One of the most important sources of productivity is a good night’s sleep. Most of us aren’t among the lucky few who bounce up after 4 hours ready to go.Because of that, most people don’t manage to sleep enough. And according to research cited by Lauren Weber at the Wall Street Journal, it’s costing companies billions. Harvard Researchers found that sleep deprivation cost employers as much as $63.2 billion in 2011.
It’s because of the simple fact that poorly-rested people are simply worse at their jobs. They’re more distracted and less productive. And since around 30 per cent of people don’t get enough rest, it adds up.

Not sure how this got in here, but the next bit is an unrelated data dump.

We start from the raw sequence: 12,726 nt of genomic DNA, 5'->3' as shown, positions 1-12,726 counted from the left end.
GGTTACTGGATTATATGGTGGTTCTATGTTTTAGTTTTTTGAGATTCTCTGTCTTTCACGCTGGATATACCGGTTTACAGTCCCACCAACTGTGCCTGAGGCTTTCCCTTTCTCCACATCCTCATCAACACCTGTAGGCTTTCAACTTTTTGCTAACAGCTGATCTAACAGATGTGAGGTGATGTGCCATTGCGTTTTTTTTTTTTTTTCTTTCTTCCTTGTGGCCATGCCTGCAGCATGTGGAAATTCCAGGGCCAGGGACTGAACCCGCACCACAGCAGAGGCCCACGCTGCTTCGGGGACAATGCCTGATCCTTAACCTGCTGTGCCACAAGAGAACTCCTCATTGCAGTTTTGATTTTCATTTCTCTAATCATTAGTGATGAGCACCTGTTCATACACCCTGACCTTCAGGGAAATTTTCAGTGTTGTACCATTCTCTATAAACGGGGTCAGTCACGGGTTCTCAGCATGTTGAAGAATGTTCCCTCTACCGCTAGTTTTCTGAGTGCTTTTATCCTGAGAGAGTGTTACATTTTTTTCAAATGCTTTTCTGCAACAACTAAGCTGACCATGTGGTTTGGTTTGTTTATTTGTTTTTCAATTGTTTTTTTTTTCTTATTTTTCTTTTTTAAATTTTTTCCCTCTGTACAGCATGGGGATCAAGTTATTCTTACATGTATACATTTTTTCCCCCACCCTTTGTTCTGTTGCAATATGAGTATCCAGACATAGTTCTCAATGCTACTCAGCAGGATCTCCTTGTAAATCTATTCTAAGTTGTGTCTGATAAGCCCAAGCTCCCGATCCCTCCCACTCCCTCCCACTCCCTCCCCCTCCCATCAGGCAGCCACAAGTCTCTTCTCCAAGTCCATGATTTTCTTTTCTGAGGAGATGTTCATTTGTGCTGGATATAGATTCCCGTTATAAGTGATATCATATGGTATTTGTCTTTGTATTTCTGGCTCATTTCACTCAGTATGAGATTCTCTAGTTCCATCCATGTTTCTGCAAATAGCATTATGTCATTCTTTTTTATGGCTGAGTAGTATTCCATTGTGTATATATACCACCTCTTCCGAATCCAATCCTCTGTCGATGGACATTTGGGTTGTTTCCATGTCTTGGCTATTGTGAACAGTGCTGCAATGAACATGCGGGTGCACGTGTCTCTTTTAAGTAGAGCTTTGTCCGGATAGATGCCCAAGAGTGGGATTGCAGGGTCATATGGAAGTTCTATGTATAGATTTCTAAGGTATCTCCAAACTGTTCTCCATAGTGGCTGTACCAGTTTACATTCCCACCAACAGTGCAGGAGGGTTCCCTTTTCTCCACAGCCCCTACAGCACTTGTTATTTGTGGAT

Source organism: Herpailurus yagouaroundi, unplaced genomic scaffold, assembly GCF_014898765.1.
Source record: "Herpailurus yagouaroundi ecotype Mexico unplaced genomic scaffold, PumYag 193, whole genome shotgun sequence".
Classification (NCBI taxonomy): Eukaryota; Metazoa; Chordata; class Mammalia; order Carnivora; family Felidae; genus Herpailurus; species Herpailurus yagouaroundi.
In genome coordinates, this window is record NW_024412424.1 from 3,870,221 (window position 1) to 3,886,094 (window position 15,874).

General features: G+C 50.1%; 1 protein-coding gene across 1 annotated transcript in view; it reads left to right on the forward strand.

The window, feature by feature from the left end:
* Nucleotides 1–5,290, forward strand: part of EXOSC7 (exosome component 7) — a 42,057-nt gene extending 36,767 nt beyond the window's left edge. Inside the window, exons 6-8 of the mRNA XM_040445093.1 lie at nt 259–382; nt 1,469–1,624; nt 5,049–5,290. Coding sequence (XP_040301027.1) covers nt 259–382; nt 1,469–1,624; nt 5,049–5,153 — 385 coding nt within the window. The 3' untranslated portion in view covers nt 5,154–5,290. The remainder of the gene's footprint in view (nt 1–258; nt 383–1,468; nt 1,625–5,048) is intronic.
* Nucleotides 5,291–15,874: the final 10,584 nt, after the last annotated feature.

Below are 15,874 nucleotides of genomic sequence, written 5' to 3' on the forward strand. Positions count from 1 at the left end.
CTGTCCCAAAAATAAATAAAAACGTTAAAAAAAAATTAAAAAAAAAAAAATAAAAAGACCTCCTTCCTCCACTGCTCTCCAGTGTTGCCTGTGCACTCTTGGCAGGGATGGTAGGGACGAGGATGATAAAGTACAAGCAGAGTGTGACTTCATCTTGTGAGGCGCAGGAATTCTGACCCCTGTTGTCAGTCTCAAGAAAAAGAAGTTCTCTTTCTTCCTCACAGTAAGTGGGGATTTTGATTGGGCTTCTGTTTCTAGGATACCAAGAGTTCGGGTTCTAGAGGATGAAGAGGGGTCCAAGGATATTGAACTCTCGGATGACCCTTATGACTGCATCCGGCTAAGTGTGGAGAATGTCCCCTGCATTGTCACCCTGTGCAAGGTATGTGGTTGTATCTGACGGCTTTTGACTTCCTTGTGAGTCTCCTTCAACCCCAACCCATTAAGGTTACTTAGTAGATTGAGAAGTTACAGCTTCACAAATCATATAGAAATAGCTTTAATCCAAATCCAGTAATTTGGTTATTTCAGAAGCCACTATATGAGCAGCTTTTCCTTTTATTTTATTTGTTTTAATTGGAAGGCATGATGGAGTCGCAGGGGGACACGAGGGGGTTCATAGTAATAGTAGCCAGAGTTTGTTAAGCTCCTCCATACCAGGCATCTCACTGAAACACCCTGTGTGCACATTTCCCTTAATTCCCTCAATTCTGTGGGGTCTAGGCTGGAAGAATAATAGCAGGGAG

Certain work cultures glorify ridiculous hours and all-nighters. Companies are increasingly realising that it costs them.
For office cultures, it’s in productivity loss. For manufacturers or health care providers, the consequences can be much worse.
Increasingly, companies, including giants like Procter & Gamble and Goldman Sachs, are investing in hiring sleep experts and coaches who design programs to educate employees about the consequences of poor sleep as well as healthier sleep habits and strategies.
Others are taking a more physical approach, installing nap pods for employees to take a quick break.
Investing in healthier employees is a growing trend in corporations. As health care costs rise, employers are working to bring down long-term costs by providing incentives for employees to spend time at the gym and eat healthier.
Since more rested employees are more productive, this is a health initiative that’s even more appealing and easy to make a financial case for.
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